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JOHANNESBURG — When it comes to local governance, one party seems to be getting it more right than any other in South Africa – and that’s the Democratic Alliance. The latest report from the Auditor General indicates that the province’s municipalities had the most clean audits in the country at 80%. Conversely, ANC stronghold KwaZulu-Natal had just 18%. With the DA now effectively managing four of the country’s six major metros following last year’s advances in the local government election, one hopes that this style of better governance will come to more South Africans. Meanwhile, for the ANC, things don’t look good – perhaps 2019 will give the ruling party a big wake up call. – Gareth van Zyl
By Lameez Omarjee for Fin24
Johannesburg – The poorest audit results for 2015/16 were delivered by the Free State, North West and Northern Cape, according to the auditor general’s latest local government report.
The report was released on Wednesday. Auditor general Kimi Makwetu said that there were marginal improvements from the previous year.
The auditor general assessed 263 municipalities and 51 municipal entities. The findings showed only 49 municipalities achieved clean audits, while 25 municipalities received disclaimed opinions. The best performing provinces, with the most clean audits include the Western Cape (80%), KwaZulu-Natal (18%) and the Eastern Cape (16%).
The Eastern Cape, Mpumalanga and Limpopo showed improvements. The Gauteng province received no qualified opinions, which was commendable, said Makwetu. However, only the Midvaal municipality, which is run by the Democratic Alliance (DA), achieved a clean audit status in the province.
The North West, Northern Cape and Free State were dragged down by the number of municipalities with disclaimed and adverse opinions as well as outstanding audits.
“There was little improvement in these provinces from the previous year’s outlook,” said Makwetu.
The steady improvement in the province, such as reduced disclaimed opinions in 2014/15, was outweighed by the regressions of some municipalities during 2015/16. “At the municipalities that regressed, the leadership failed to continuously strengthen the foundation of internal controls and the monitoring thereof,” said the report.
Examples include instability in municipal management and chief financial officer positions, failing to finalise and submit documents for the audit process and poor quality of financial statements. Further the province’s leadership failed to make progress to achieve a clean audit process due to weak internal controls related to compliance with legislation, the report showed.
When DA took over the WCape from ANC in 2009, there were 0 clean municipal audits. Today 80% of municipalities have clean audits.
— Helen Zille (@helenzille) June 22, 2017
Poor compliance with supply chain management resulted in irregular expenditure of R361m, this could be higher as not all amounts were disclosed, the report indicated. Disregard for procurement processes by the “administrative and political leadership” combined with limited consequences for transgressions creates an environment conducive for the abuse of state funds, the report explained.
The municipality’s financial health deteriorated, with net current liabilities increasing from R1.4bn to R1.9bn.
Audit outcomes for this province stagnated over the past three years, the report revealed. Municipalities struggled to correctly measure and disclose property, infrastructure and equipment, receivables and revenue in financial statements. Most municipalities are still reliant on consultants and external auditors to submit quality financial statements.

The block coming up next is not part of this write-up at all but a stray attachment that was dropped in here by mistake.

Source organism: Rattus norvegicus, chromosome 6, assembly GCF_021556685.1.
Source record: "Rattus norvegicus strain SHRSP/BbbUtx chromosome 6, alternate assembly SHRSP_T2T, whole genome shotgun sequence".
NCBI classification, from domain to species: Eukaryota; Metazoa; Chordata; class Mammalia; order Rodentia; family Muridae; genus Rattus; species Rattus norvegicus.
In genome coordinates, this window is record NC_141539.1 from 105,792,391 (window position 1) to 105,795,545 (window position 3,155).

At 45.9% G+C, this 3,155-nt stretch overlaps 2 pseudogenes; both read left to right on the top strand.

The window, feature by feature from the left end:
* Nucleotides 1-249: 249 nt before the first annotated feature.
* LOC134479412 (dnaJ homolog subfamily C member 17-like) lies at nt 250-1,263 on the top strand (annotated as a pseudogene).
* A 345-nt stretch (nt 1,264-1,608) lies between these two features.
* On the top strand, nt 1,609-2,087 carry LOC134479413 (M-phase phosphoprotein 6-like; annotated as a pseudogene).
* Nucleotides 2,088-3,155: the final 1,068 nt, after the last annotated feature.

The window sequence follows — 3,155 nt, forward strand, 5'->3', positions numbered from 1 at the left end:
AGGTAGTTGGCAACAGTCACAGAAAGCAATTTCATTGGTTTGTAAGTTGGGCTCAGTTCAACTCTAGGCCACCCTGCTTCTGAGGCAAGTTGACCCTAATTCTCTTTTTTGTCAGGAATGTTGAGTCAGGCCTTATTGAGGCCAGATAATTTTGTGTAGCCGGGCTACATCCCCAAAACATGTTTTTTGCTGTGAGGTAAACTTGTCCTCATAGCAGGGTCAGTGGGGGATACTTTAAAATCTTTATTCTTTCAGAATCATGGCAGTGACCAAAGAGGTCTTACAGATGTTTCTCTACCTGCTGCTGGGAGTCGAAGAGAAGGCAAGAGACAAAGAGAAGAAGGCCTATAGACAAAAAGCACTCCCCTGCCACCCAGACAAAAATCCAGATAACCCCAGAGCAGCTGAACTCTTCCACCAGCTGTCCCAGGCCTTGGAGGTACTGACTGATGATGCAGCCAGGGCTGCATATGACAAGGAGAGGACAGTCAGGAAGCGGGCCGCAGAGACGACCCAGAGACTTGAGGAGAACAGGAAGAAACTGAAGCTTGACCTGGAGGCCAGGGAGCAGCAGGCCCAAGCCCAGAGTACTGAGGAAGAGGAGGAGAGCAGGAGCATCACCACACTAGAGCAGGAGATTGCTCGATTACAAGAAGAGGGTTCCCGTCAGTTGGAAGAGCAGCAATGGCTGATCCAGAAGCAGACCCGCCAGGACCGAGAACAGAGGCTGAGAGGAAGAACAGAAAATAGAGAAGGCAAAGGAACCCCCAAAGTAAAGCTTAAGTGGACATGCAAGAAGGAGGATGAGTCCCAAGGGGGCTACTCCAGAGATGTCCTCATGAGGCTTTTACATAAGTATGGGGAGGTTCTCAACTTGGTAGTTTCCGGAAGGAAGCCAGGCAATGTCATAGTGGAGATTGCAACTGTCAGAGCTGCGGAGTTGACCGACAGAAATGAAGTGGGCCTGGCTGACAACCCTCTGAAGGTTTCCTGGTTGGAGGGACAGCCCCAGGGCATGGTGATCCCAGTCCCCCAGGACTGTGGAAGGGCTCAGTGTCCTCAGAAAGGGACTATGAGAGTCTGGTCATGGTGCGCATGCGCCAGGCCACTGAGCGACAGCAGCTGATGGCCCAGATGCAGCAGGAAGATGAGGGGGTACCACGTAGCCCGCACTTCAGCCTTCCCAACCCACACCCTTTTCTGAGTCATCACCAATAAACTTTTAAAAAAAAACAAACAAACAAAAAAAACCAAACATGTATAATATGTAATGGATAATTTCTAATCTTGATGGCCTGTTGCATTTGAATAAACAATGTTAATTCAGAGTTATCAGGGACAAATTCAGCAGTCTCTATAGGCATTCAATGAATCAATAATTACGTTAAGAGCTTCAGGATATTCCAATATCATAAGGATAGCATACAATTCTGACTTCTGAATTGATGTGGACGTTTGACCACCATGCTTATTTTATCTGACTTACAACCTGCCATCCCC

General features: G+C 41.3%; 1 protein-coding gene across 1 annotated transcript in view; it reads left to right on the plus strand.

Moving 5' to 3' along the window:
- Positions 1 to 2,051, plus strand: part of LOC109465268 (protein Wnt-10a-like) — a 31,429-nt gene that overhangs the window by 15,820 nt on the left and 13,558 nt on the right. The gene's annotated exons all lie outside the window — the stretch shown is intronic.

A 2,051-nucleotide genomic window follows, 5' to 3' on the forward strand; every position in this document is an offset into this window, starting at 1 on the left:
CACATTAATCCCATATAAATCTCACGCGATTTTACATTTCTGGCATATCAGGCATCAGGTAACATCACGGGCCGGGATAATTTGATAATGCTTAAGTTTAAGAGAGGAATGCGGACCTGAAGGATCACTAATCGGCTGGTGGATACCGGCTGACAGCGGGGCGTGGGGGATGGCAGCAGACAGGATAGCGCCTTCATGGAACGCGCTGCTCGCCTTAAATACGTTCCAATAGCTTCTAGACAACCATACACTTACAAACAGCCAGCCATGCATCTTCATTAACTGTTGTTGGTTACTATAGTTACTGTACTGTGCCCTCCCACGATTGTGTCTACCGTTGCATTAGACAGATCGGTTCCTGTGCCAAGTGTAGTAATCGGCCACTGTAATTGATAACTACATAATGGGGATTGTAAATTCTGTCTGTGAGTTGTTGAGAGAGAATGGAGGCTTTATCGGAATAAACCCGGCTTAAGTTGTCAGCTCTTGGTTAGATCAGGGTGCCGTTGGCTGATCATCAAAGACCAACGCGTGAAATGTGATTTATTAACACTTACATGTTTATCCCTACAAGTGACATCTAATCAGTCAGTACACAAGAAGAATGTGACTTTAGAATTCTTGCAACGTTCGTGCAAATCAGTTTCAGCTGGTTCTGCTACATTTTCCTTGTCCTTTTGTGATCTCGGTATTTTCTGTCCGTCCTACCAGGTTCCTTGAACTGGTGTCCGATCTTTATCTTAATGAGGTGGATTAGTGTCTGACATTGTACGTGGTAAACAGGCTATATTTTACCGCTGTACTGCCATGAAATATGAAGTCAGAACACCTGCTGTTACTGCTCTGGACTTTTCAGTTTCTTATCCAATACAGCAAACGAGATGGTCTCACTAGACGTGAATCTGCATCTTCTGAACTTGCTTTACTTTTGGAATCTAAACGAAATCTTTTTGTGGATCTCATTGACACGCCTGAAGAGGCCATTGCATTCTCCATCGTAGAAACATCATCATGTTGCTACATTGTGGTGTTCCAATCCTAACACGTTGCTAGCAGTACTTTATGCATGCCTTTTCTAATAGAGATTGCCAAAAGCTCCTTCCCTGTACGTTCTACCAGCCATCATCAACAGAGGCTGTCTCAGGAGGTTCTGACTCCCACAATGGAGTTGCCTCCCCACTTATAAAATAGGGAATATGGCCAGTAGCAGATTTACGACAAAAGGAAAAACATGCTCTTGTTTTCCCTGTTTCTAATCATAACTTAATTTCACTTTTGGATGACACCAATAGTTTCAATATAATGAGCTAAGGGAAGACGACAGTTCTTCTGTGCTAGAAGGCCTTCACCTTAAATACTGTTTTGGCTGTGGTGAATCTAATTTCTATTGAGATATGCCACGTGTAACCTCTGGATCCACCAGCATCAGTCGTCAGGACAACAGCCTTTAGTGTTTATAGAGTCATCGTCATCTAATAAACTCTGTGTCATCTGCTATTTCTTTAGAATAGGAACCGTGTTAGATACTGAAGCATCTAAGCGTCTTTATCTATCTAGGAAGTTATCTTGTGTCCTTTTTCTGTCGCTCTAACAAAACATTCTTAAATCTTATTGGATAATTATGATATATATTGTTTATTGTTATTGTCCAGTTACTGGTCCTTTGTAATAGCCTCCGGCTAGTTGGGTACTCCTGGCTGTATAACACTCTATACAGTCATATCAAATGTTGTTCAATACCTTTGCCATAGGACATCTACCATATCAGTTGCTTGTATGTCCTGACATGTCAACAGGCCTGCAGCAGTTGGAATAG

The cost of using these consultants came to R38m, down from R42m recorded in 2014/15. It was concerning that 75% out of 24 municipalities which used consultants had material misstatements, said the report.
Only 84% of municipalities submitted statements on time, versus 88% the previous year. Further, compliance with legislation remained a challenge. Most (97%) of the R287m irregular expenditure incurred was attributed to lack in compliance with supply chain management regulations.
The financial viability of 50% of municipalities are of concern. By year-end, 73% of municipalities were in a net liability position. Outstanding debt from consumers are impacting the municipalities’ ability to pay creditors.
Only 31% of municipalities had good governance controls in place. There were also vacancies in key leadership positions such as municipal managers, chief financial officers and a head for the supply chain management.
Only four municipalities received unqualified audit opinions with findings. However no municipality achieved a clean audit, indicating a lack of accountability by municipal management and other key players, the report said.
“The slow response by the political leadership to address the underlying root causes of continued poor audit outcomes will have to be countered with decisive action to hold officials accountable and implement consequence management for poor performance.”
Poor quality of financial statements submitted are of concern. Municipalities rely on financial consultants, spending close to R126.9m, however all of the financial statements had material misstatements, said the report.
There was also a lack of compliance with legislation. Failure to comply with supply chain management regulations resulted in R2.5bn irregular expenditure. Unauthorised expenditure, as a result of overspending on budgets came to R2bn.
Movements in political leadership as a result of the local government elections in 2016 have indicated intentions to enforce improved controls and increase accountability.